An American, a Romanian, a Pakistani and a Briton go on a road trip.
It sounds like the beginning of a joke, but I assure you, it happened. 642 kilometers, two trips to Petra and many bottles of water later 4 near strangers bonded over mutual struggle, international music, and the love of a little car called Sunny.
The adventure began when my friend from Pakistan invited me on the trip. His friend from university (they went to school in the UK) was coming to visit for a couple of days and wanted to see Petra and the Dead Sea.
I thought. I’m in! No one at work will miss me. (side note: they didn’t)
Another friend from England came along as well so I had a girl buddy to bond with. Turns out she’s my British evil twin and together she and I will rule the galaxy with a series of ‘that’s what she said’ jokes, whiskey, and caffeinated beverages.
We stopped for lunch at the Dead Sea which was great, because few tourists were out and about. The Dead Sea is always bigger than I remember it and I couldn’t keep the grin off my face as I explained the things we were seeing, the country over the water (the West Bank) and soaking in the scenery as we drove down the King’s Highway.
Through the desert landscape we twisted and turned, driving through small villages with barking dogs and kids playing football in the street with our music blaring. We got almost lost a couple times but directions from nice locals quickly put us back on track.
We got to our hostel (sadly I’ve broken my streak of staying at the Cleopetra… this hostel was ok, but it wasn’t the Cleo) and rushed down to the entrance of Petra where we bought tickets for Petra by Night, which I’ve been to once before. The walk into the deep canyon leading into Petra (the Siq) was fun to tread once again- making new memories with new (and very funny) friends and having fun popping out of dark corners to scare them. Hehe!
Petra by Night is definitely worth seeing, but Petra by day is what wakes my inner child and causes adult me to run around like a crazed mountain goat geeking out over everything- camels, Bedouins, shiny souvenirs probably made by little Chinese kids, rocks, sand, flowers, and all the crazy big buildings carved out of stone that make up the city of Petra.
Some people visit Petra once or twice and are good- me? Not so much. This was trip number 5 and I continue to find new things to see, new trails to explore, and continue to be amazed by this extraordinary place. Going with two new friends who had never been before was also very fun as I got to share a bit of my limited knowledge about the place with them while we tramped around taking pictures and making friends with the local wildlife.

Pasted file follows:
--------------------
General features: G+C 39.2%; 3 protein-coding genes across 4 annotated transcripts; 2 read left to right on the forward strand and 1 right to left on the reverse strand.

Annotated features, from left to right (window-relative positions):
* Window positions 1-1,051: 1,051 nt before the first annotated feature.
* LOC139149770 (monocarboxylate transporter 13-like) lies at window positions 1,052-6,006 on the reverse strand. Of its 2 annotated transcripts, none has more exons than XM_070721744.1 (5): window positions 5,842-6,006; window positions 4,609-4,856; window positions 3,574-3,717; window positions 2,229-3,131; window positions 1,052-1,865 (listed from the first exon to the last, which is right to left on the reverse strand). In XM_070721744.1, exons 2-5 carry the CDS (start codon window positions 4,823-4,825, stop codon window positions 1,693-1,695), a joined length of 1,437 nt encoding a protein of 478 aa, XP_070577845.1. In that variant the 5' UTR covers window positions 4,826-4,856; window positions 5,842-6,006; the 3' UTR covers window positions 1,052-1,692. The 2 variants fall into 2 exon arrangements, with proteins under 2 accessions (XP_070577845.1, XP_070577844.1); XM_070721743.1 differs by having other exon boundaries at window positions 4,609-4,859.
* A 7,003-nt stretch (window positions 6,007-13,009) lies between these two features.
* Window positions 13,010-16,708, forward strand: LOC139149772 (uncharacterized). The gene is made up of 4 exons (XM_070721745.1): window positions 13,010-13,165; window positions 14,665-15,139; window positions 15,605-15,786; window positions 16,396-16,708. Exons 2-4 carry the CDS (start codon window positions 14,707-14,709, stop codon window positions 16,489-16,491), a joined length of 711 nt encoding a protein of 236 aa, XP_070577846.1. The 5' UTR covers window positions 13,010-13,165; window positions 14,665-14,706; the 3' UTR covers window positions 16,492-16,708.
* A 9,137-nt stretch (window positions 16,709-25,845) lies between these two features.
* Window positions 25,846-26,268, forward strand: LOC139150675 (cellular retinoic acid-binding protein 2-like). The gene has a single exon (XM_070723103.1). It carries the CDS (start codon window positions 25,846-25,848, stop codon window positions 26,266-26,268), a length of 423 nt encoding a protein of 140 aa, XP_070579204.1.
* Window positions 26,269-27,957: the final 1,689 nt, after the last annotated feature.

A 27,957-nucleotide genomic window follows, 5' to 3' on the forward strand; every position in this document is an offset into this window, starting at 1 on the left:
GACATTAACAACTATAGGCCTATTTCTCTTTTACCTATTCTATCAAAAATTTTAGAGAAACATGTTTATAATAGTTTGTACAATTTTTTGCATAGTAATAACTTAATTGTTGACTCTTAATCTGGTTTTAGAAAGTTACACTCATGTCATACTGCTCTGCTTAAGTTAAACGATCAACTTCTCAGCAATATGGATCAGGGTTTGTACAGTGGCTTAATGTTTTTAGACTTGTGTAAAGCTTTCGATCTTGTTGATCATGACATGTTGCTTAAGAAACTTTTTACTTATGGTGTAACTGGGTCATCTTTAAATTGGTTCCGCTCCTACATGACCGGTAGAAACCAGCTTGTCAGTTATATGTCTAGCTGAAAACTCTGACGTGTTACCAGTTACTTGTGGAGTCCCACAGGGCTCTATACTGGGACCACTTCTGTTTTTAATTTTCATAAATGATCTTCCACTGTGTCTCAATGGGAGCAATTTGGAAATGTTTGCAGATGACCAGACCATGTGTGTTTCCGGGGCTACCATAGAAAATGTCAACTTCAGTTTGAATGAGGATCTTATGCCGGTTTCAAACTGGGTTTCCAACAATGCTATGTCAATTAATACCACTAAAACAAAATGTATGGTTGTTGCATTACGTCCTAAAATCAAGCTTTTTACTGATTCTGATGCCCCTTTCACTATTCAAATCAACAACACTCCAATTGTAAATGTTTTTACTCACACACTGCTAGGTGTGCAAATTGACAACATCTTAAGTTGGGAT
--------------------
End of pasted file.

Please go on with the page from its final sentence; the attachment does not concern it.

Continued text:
We met a nice couple from Holland whom we hiked with for a bit, rounding off our very international group of adventurers. We climbed the many steps leading up to the Monastery dodging donkeys and descending tourists. All the little Bedouin kids say it is ‘one hour’ to the top of everything in Petra to try and get you to ride in their ‘taxi,’ which is usually a skinny little donkey with a blanket thrown across its back for a saddle. No, thanks! I will walk on my own two feet…
By the time the day was through and the park was closing my feet were wishing for a donkey, but I didn’t want to part with the last few dinars I had in my pocket. We trekked out of the glowing red city to the light of the setting sun, our feet sinking in the sand and skin warm (or sunburned) and happy from a day of seeing exciting things.
Star Wars quotes (and impressions- it’s hard to walk through the red cliffs of Petra without yelping like a Sand person), Dr. Who references and more nerdiness peppered the trip. We bonded over our love of coffee and disagreed over what can and can’t be mixed with tea and in what forms/flavors (flavours?) said tea should come in. We sang along to German rock music and emo girl music, played air ukulele and admired the stunning views we had driving through the middle of Jordan. We laughed our way through the village of Tafila and stopped to take pictures (and pee- someone always had to pee) in places that reminded us all of somewhere ‘back home.’
We drove the Desert Highway back to Amman, the faster but slightly more boring (scenery-wise) route. We listened to music and didn’t regret our sore muscles. After a few parting pictures four former strangers returned to our respective homes, bonded over a great road trip and our mutual need for shower and a big bar of soap.